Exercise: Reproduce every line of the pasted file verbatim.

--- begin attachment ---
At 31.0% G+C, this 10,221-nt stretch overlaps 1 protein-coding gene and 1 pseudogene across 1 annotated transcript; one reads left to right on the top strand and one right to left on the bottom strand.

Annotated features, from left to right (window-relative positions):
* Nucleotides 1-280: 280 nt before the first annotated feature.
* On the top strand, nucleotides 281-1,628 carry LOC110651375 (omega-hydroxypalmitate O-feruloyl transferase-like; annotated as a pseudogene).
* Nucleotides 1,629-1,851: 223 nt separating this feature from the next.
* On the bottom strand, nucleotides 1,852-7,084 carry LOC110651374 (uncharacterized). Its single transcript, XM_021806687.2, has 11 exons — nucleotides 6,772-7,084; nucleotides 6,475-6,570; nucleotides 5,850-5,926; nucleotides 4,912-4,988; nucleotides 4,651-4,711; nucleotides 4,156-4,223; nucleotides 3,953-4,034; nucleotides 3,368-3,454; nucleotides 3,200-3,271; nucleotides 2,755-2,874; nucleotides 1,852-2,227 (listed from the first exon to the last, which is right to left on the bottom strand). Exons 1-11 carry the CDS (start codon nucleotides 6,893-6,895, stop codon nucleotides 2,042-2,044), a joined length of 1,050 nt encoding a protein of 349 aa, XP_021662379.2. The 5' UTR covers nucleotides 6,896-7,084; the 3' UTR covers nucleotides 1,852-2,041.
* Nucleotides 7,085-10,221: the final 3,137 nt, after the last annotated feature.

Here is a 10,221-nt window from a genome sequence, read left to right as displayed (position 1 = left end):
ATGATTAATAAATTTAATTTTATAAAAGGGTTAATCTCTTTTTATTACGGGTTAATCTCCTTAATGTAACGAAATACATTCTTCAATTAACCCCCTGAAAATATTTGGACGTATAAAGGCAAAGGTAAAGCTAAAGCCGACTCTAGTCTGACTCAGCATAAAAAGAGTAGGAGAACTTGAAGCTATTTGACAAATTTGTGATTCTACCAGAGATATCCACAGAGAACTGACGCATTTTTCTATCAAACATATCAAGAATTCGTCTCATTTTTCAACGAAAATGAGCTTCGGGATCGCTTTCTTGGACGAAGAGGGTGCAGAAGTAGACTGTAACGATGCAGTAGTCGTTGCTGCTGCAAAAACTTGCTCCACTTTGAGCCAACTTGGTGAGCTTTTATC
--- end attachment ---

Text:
At 31.0% G+C, this 10,221-nt stretch overlaps 1 protein-coding gene and 1 pseudogene across 1 annotated transcript; one reads left to right on the top strand and one right to left on the bottom strand.

Annotated features, from left to right (window-relative positions):
* Nucleotides 1-280: 280 nt before the first annotated feature.
* On the top strand, nucleotides 281-1,628 carry LOC110651375 (omega-hydroxypalmitate O-feruloyl transferase-like; annotated as a pseudogene).
* Nucleotides 1,629-1,851: 223 nt separating this feature from the next.
* On the bottom strand, nucleotides 1,852-7,084 carry LOC110651374 (uncharacterized). Its single transcript, XM_021806687.2, has 11 exons — nucleotides 6,772-7,084; nucleotides 6,475-6,570; nucleotides 5,850-5,926; nucleotides 4,912-4,988; nucleotides 4,651-4,711; nucleotides 4,156-4,223; nucleotides 3,953-4,034; nucleotides 3,368-3,454; nucleotides 3,200-3,271; nucleotides 2,755-2,874; nucleotides 1,852-2,227 (listed from the first exon to the last, which is right to left on the bottom strand). Exons 1-11 carry the CDS (start codon nucleotides 6,893-6,895, stop codon nucleotides 2,042-2,044), a joined length of 1,050 nt encoding a protein of 349 aa, XP_021662379.2. The 5' UTR covers nucleotides 6,896-7,084; the 3' UTR covers nucleotides 1,852-2,041.
* Nucleotides 7,085-10,221: the final 3,137 nt, after the last annotated feature.

Here is a 10,221-nt window from a genome sequence, read left to right as displayed (position 1 = left end):
ATGATTAATAAATTTAATTTTATAAAAGGGTTAATCTCTTTTTATTACGGGTTAATCTCCTTAATGTAACGAAATACATTCTTCAATTAACCCCCTGAAAATATTTGGACGTATAAAGGCAAAGGTAAAGCTAAAGCCGACTCTAGTCTGACTCAGCATAAAAAGAGTAGGAGAACTTGAAGCTATTTGACAAATTTGTGATTCTACCAGAGATATCCACAGAGAACTGACGCATTTTTCTATCAAACATATCAAGAATTCGTCTCATTTTTCAACGAAAATGAGCTTCGGGATCGCTTTCTTGGACGAAGAGGGTGCAGAAGTAGACTGTAACGATGCAGTAGTCGTTGCTGCTGCAAAAACTTGCTCCACTTTGAGCCAACTTGGTGAGCTTTTATC